Only one way to sing O Canada — learn it

Please respect our country, respect our flag and respect our national anthem.

By George Brown, editor

I don’t know an octave from my elbow.

I sing only in the key of me.

But I do know the words to our national anthem.

And dammit, if you’re going to ask me to stand and sing along to O Canada, then you had better sing the official words to the arrangement that I — and 34 million other Canadians have become accustomed to singing.

I don’t know how many versions of O Canada I heard on Dominion Day — that’s Canada Day for our younger readers— some were pre-recorded instrumentals to which we sang along, others were led by Canadians young and old alike. They all had one thing in common — they were all different.

Being invited to sing O Canada, our national anthem, before the drop of the puck at a hockey game, at the cenotaph on Remembrance Day or at the grand entry of a rodeo is an honour. It’s not your opportunity to lay down an interpretation for YouTube or to bastardize the lyrics because you don’t like them or you can’t get your tongue around them.

Some of those versions would send lyricist Calixa Lavallée spinning in his grave.

Only an Act of Parliament can alter the words and the last time that was done was in 1980 when the present lyrics became official. With a little editing, they were essentially the same lyrics we had sung for more than 75 years.

You might recall the kerfuffle this spring when the prime minister mused that the lyrics should be changed to become gender neutral. He backed off in a hurry; that would have also opened the can of worms about removing the reference to God and no Christian prime minister would want to be involved in that debate.

I remember being at a political meeting in Eckville in 1982 and we all stood to sing the national anthem. Premier Peter Lougheed was booming out the words and when he sang the old “And stand on guard, O Canada, We stand on guard for thee” there wasn’t one of us who had any thought about drowning him out with the new “From far and wide, O Canada, We stand on guard for thee.”

We also heard God Save the Queen a lot last week as Queen Elizabeth II and the Duke of Edinburgh were in Canada. God Save the Queen is Canada’s royal anthem, played at special occasions where Her Majesty or the Governor-General is present. Little did I know that there are more verses to that anthem than are traditionally sung — at least by Canadian subjects. I attended the presentation of the Queen’s Golden Jubilee Medals that MP Dale Johnston hosted in Wetaskiwin in 2002. The program listed all of the verses, including my favourite:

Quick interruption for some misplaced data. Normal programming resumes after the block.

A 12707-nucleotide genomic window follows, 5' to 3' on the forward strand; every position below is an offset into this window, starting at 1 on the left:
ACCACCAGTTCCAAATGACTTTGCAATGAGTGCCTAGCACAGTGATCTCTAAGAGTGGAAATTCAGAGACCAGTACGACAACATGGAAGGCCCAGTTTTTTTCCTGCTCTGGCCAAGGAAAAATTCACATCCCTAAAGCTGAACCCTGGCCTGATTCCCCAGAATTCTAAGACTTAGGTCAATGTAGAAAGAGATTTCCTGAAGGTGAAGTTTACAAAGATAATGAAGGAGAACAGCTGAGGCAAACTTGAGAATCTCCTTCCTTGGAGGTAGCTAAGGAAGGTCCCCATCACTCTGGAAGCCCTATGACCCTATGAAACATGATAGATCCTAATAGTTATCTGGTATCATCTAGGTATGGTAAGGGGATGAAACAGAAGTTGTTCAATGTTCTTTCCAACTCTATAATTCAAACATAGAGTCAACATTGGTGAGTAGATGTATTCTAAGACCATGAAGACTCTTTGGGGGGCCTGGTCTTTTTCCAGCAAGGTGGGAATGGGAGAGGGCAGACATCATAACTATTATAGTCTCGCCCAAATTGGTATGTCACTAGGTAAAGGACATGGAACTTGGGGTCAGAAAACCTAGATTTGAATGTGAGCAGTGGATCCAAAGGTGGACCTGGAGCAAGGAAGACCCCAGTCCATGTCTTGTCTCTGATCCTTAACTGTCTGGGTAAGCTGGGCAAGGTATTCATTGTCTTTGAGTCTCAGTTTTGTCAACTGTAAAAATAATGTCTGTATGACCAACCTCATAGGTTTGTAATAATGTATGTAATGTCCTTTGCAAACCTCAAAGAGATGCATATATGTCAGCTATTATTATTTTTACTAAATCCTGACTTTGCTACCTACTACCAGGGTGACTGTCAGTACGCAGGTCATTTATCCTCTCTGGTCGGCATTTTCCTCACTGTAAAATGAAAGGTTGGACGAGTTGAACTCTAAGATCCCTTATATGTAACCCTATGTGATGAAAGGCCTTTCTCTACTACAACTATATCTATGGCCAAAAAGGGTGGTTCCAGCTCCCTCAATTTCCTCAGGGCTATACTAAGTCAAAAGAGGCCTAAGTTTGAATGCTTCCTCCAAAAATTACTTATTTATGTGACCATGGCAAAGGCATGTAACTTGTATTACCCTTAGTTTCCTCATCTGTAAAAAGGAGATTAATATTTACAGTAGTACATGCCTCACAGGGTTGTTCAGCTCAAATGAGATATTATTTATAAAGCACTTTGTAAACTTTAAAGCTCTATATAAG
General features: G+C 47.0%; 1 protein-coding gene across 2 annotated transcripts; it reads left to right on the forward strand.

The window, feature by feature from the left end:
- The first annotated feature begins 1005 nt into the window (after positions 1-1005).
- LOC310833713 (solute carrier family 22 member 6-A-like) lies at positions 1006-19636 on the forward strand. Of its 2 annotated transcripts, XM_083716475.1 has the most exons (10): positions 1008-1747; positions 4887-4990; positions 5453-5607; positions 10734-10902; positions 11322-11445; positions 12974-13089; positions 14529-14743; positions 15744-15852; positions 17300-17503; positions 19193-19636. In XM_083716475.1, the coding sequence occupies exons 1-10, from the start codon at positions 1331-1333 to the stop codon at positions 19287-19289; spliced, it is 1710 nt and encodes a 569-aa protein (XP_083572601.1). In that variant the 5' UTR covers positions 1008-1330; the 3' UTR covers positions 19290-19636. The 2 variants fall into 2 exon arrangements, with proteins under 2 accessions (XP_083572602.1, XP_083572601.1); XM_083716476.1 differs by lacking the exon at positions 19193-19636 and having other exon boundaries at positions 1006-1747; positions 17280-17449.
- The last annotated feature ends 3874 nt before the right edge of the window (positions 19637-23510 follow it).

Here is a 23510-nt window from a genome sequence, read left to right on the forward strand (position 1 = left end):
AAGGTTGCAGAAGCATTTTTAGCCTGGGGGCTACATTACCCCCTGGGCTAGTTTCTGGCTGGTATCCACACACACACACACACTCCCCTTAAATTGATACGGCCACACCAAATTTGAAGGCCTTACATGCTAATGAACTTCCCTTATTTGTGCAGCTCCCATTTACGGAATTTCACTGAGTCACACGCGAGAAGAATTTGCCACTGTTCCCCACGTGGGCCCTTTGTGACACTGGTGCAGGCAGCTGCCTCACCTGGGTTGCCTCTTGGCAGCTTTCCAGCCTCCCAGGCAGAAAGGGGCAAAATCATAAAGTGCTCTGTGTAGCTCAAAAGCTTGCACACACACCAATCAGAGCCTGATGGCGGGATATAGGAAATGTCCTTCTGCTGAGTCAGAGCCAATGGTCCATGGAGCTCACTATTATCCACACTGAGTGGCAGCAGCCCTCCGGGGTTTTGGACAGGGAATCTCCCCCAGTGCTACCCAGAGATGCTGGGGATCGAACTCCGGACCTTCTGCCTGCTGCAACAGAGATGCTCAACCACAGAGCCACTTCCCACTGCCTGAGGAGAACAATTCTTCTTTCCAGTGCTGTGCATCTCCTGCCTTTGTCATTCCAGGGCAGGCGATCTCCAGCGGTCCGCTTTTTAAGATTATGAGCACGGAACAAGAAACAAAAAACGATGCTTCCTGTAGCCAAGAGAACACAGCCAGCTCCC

O Lord our God arise


Scatter her enemies 


And make them fall


Confound their politics


Frustrate their knavish tricks


On Thee our hopes we fix


God save us all

Back in Queen Victoria’s day, the words to the second verse were:

From France and Pretender

Great Britain defend her,

Foes let them fall;

From foreign slavery,

Priests and their knavery,

And Popish Reverie,

God save us all.

No doubt about the supremacy of the British monarchy back in those days.

It’s uniquely Canadian that we have more than one “official” version of our national anthem and we get to enjoy it every Saturday from October to June when we watch Hockey Night in Canada. (Don’t get me going on how that theme was hijacked.) Most Canadian men know how to sing the French version, at least phonetically. Roget Doucet in the old Montreal Forum could seamlessly stitch the English and French versions together.

Our national anthem is a song expressing our loyalty and patriotism toward Canada. It’s not a ditty you can personalize or add a new twist to for the new millennium. O Canada is not The Beatles’ “With a Little Help From My Friends” and you’re not Joe Cocker. O Canada is not the Creedence Clearwater Revival classic “Proud Mary” and you’re not Ike or Tina Turner.

Please respect our country, respect our flag and respect our national anthem.

Clip this out and stick it in your wallet for future reference:

O Canada

O Canada!

Our home and native land!


True patriot love in all thy sons command.


With glowing hearts we see thee rise,


The True North strong and free!


From far and wide, 
O Canada,

We stand on guard for thee.


God keep our land glorious and free!


O Canada, we stand on guard for thee.


O Canada, we stand on guard for thee.

Just Posted

Ponoka mayor asks for letter of support from Rimbey town council

Ponoka council plans to withhold education tax

Town will monitor ice thickness

Water in storm pond 17 feet deep

Regional fire chief speaks to council

Number of false alarm calls cause concern

Rimbey New Year’s baby

Rimbey area couple celebrate new baby

UK lawmakers reject Brexit deal in 432-202 vote

House of Commons votes against the deal struck between Britain’s government and the EU

Wetaskiwin ‘Yellow Vest’ protest Jan. 12

Wetaskiwin residents protest Liberal/NDP carbon taxes, failure to support pipelines

Olivia and Liam top list for Alberta baby names in 2018

Premier Rachel Notley announced the top baby names in Alberta in 2018; Loki didn’t make the cut

Edmonton Police charged 236 people with auto theft in 2018

Police states many of the thefts are crimes of opportunity

Official torchbearers for 2019 Canada Winter Games announced

Canada Games officials open time capsule from Grande Prairie Games in 1995

Alberta Health Services, United Nurses of Alberta reach agreement to settle union grievance of nursing staffing shortage

Settlement includes the designation of 11.7 full-time-equivalent Registered Nurse relief positions

Woman’s complaint leads to sexual assault charge against Calgary priest

Malcolm Joe D’Souza, who is 62, has been charged with one count of sexual assault

Saudi teen who was granted asylum in Canada says she’s a lucky one

Rahaf Mohammed Alqunun was fleeing abusive family back home

Most Read